unknown_ca A valid certificate chain or partial chain was received, but the certificate was not accepted because the CA certificate could not be located or couldn't be matched with a known, trusted CA. This message is always fatal.
access_denied A valid certificate was received, but when access control was applied, the sender decided not to proceed with negotiation. This message is always fatal.
decode_error A message could not be decoded because some field was out of the specified range or the length of the message was incorrect. This message is always fatal and should never be observed in communication between proper implementations (except when messages were corrupted in the network).
decrypt_error A handshake cryptographic operation failed, including being unable to correctly verify a signature or validate a Finished message. This message is always fatal.
export_restriction This alert was used in some earlier versions of TLS. It MUST NOT be sent by compliant implementations.
protocol_version The protocol version the client has attempted to negotiate is recognized but not supported. (For example, old protocol versions might be avoided for security reasons.) This message is always fatal.
insufficient_security Returned instead of handshake_failure when a negotiation has failed specifically because the server requires ciphers more secure than those supported by the client. This message is always fatal.
internal_error An internal error unrelated to the peer or the correctness of the protocol (such as a memory allocation failure) makes it impossible to continue. This message is always fatal.
user_canceled This handshake is being canceled for some reason unrelated to a protocol failure. If the user cancels an operation after the handshake is complete, just closing the connection by sending a close_notify is more appropriate. This alert should be followed by a close_notify. This message is generally a warning.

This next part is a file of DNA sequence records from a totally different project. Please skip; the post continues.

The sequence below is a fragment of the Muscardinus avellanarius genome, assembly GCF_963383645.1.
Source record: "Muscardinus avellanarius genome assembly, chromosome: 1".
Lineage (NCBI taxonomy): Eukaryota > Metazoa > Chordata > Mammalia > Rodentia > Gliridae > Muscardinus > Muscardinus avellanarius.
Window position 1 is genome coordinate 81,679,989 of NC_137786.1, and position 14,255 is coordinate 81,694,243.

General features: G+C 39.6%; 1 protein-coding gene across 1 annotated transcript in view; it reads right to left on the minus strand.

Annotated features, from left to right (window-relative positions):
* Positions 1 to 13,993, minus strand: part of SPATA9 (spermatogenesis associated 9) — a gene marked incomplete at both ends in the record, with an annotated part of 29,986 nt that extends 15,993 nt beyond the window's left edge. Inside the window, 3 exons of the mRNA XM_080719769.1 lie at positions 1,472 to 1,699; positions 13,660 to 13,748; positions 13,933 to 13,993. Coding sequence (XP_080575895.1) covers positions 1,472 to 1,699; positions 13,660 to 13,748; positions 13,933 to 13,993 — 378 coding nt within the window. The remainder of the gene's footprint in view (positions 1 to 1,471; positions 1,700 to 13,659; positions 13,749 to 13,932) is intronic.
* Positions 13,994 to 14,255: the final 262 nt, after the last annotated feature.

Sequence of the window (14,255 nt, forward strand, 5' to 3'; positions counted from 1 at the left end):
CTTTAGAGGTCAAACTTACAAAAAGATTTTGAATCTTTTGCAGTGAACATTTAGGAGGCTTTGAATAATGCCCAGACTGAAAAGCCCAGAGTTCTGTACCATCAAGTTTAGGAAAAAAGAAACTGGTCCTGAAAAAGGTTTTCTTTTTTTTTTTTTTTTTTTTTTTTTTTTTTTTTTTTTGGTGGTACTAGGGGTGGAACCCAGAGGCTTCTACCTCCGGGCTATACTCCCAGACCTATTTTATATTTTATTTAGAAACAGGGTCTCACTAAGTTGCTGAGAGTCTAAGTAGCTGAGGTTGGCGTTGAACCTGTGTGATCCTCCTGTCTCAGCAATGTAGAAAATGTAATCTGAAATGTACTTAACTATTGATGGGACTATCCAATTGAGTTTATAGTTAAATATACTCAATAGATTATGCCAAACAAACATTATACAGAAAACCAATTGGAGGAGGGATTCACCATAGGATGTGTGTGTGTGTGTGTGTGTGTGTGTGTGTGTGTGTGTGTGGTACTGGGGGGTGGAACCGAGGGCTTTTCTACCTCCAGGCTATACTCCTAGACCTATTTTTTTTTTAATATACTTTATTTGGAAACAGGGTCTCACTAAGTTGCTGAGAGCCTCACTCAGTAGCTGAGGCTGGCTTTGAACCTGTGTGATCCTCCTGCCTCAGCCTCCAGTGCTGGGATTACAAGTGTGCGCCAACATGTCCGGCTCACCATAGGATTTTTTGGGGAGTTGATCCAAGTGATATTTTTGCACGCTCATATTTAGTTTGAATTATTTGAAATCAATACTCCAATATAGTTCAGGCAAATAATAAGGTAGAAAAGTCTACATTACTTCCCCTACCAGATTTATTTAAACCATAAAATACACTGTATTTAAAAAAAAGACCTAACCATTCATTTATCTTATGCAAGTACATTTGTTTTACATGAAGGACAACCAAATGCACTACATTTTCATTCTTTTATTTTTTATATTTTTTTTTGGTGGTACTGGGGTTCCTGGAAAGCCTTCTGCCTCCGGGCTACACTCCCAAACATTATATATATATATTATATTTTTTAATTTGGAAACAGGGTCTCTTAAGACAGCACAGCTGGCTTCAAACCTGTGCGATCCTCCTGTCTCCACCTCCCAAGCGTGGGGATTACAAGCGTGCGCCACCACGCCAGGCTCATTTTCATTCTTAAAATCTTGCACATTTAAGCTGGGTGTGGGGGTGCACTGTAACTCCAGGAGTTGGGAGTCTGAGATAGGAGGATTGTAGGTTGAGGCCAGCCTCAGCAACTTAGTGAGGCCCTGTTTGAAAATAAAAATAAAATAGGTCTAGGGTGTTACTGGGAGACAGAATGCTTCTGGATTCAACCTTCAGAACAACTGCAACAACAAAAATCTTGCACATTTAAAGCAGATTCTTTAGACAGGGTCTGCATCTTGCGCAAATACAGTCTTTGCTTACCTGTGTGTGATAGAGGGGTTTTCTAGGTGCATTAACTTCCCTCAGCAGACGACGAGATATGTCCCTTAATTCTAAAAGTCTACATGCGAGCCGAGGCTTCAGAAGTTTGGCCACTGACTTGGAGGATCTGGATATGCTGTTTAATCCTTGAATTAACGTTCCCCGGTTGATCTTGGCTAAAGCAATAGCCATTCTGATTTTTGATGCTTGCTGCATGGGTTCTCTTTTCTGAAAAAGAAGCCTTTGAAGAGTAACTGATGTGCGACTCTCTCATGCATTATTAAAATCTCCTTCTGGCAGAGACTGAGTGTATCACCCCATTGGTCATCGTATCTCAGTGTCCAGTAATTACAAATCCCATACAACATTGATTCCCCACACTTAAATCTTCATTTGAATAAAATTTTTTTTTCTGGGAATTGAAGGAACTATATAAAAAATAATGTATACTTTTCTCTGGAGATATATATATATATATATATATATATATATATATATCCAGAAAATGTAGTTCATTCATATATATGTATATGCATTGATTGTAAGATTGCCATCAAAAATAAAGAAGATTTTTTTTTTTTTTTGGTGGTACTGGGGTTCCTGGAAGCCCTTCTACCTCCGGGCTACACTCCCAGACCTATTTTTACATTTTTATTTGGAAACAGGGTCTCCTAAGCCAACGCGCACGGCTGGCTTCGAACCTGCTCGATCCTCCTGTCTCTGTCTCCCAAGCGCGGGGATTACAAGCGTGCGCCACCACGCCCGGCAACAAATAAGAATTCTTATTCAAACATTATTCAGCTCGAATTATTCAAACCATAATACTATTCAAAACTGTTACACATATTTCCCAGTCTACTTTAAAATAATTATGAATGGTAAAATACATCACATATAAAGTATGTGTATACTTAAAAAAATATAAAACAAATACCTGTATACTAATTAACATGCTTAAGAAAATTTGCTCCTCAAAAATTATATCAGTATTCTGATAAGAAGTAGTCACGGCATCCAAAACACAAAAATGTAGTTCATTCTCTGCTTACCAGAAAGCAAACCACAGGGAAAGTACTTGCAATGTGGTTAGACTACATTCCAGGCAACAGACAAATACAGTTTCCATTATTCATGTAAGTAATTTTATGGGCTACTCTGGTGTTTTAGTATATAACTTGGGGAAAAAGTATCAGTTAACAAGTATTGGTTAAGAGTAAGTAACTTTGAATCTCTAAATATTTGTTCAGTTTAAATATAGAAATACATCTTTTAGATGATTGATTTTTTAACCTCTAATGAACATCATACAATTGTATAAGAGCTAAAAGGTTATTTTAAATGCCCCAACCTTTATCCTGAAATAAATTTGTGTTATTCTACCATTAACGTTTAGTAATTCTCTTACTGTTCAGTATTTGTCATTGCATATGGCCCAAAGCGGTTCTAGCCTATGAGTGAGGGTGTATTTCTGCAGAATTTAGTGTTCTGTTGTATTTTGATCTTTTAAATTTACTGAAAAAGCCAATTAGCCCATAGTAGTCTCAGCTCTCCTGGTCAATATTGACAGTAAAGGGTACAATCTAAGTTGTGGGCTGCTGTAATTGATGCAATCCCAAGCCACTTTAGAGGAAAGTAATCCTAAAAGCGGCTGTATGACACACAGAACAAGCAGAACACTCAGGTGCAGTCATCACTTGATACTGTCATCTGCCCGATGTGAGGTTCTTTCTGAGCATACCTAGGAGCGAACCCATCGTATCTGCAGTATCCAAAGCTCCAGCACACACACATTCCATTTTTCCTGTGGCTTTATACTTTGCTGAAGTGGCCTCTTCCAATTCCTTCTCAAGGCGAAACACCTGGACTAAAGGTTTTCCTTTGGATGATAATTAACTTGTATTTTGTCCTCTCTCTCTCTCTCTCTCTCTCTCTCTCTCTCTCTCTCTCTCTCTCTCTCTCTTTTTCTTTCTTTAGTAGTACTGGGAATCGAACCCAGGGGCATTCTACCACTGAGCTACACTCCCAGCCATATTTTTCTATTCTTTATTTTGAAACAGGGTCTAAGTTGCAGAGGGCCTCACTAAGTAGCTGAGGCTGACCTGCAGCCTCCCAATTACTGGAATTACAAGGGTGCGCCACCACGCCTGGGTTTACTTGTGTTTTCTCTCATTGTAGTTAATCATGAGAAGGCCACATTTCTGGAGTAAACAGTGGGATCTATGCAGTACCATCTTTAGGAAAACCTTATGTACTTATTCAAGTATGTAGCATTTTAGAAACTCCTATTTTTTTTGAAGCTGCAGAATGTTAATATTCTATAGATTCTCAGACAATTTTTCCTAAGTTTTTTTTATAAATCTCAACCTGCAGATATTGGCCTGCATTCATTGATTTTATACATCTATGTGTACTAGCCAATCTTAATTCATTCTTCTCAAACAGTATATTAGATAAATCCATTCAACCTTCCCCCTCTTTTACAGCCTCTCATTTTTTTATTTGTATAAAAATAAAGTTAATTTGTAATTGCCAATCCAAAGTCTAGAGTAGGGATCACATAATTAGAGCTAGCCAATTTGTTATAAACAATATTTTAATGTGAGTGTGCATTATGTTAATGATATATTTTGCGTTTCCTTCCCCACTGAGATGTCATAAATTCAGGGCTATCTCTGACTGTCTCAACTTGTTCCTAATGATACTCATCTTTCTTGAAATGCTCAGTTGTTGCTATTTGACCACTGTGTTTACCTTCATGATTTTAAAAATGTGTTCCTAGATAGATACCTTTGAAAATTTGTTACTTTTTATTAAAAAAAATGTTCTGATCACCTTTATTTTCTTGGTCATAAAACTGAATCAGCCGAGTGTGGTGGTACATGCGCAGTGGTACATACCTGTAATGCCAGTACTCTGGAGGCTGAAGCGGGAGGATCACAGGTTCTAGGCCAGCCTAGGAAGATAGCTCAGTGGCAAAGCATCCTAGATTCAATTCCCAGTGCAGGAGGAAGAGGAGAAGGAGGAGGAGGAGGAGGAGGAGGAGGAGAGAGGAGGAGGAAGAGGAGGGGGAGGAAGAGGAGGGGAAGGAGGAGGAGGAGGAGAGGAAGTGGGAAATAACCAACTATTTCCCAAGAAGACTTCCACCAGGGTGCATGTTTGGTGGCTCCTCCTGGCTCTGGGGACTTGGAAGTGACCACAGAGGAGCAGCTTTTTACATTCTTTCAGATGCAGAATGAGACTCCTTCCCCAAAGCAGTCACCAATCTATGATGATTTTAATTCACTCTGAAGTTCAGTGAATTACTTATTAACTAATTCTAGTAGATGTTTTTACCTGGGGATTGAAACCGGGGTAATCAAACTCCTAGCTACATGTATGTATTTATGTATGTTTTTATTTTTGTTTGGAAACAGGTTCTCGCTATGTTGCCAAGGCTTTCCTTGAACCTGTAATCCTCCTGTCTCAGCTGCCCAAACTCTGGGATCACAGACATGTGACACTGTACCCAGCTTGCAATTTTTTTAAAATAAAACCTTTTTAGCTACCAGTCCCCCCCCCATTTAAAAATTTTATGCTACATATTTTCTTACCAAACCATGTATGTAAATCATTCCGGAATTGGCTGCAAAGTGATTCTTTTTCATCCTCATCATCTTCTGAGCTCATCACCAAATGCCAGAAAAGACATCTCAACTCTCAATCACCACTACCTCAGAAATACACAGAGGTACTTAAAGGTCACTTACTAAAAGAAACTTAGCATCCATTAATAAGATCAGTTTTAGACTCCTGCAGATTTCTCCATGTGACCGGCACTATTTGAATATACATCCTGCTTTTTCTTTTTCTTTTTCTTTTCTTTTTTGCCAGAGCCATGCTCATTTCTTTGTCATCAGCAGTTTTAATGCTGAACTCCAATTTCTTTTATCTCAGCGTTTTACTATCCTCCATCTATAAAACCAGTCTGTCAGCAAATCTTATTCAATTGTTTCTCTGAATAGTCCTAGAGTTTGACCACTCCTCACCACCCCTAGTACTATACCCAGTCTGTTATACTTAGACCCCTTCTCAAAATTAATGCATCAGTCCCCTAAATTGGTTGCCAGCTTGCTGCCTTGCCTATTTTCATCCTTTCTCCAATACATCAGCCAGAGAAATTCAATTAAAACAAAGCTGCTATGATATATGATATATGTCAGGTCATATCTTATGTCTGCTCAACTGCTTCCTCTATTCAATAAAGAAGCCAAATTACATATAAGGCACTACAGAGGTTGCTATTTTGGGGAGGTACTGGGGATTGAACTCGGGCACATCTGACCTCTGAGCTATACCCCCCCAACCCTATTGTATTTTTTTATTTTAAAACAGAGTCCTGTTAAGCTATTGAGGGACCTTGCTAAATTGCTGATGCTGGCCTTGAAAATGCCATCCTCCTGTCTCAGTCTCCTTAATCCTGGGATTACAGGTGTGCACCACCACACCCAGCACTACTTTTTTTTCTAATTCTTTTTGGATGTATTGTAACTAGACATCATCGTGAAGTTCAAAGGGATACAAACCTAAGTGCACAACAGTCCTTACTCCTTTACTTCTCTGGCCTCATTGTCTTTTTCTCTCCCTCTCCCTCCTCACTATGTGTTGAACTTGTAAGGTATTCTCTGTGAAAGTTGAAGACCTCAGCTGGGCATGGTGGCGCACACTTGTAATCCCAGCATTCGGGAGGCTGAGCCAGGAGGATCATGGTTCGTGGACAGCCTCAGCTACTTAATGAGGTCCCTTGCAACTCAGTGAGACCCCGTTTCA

no_renegotiation Sent by the client in response to a hello request or by the server in response to a client hello after initial handshaking. Either of these would normally lead to renegotiation; when that is not appropriate, the recipient should respond with this alert. At that point, the original requester can decide whether to proceed with the connection. One case where this would be appropriate is where a server has spawned a process to satisfy a request; the process might receive security parameters (key length, authentication, etc.) at startup, and it might be difficult to communicate changes to these parameters after that point. This message is always a warning.
unsupported_extension sent by clients that receive an extended server hello containing an extension that they did not put in the corresponding client hello. This message is always fatal.



SSL Inspector FAQs

Does SSL Inspector work with Captive Portal?

Yes, SSL Inspector will decrypt HTTPS request to HTTP which will then be handled just like normal HTTP request by Captive Portal. If the client is captured and not authenticated they will be redirected to a login page.


SSL Inspector does not seem to be working with google and Chrome. Why?

Newer Chrome versions use a custom protocol call QUIC to communicate with google. Adding a Firewall Rule or Filter Rule to block port 443 UDP will block QUIC and force chrome to use regular HTTPS which will be handled normally.